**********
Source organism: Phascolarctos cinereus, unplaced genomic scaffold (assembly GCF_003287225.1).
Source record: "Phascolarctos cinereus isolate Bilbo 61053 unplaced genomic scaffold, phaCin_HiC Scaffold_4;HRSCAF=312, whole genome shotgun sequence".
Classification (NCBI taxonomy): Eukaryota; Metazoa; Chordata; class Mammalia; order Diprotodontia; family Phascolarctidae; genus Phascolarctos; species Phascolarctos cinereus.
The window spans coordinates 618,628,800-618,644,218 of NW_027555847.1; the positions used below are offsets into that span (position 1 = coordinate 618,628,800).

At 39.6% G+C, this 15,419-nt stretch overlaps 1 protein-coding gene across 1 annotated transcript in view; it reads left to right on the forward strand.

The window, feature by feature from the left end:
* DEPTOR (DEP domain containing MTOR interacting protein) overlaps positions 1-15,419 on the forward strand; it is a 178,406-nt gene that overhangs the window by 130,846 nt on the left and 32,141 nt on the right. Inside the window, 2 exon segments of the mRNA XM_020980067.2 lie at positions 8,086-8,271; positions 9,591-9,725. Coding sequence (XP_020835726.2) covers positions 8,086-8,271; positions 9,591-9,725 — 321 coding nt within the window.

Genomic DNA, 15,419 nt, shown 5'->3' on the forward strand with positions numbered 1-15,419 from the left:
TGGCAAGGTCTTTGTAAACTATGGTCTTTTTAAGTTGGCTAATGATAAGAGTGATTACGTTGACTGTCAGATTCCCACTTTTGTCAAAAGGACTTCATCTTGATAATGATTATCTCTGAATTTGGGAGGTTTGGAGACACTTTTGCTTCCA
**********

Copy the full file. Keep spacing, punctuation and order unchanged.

Source organism: Phascolarctos cinereus, unplaced genomic scaffold (assembly GCF_003287225.1).
Source record: "Phascolarctos cinereus isolate Bilbo 61053 unplaced genomic scaffold, phaCin_HiC Scaffold_4;HRSCAF=312, whole genome shotgun sequence".
Classification (NCBI taxonomy): Eukaryota; Metazoa; Chordata; class Mammalia; order Diprotodontia; family Phascolarctidae; genus Phascolarctos; species Phascolarctos cinereus.
The window spans coordinates 618,628,800-618,644,218 of NW_027555847.1; the positions used below are offsets into that span (position 1 = coordinate 618,628,800).

At 39.6% G+C, this 15,419-nt stretch overlaps 1 protein-coding gene across 1 annotated transcript in view; it reads left to right on the forward strand.

The window, feature by feature from the left end:
* DEPTOR (DEP domain containing MTOR interacting protein) overlaps positions 1-15,419 on the forward strand; it is a 178,406-nt gene that overhangs the window by 130,846 nt on the left and 32,141 nt on the right. Inside the window, 2 exon segments of the mRNA XM_020980067.2 lie at positions 8,086-8,271; positions 9,591-9,725. Coding sequence (XP_020835726.2) covers positions 8,086-8,271; positions 9,591-9,725 — 321 coding nt within the window.

Genomic DNA, 15,419 nt, shown 5'->3' on the forward strand with positions numbered 1-15,419 from the left:
TGGCAAGGTCTTTGTAAACTATGGTCTTTTTAAGTTGGCTAATGATAAGAGTGATTACGTTGACTGTCAGATTCCCACTTTTGTCAAAAGGACTTCATCTTGATAATGATTATCTCTGAATTTGGGAGGTTTGGAGACACTTTTGCTTCCA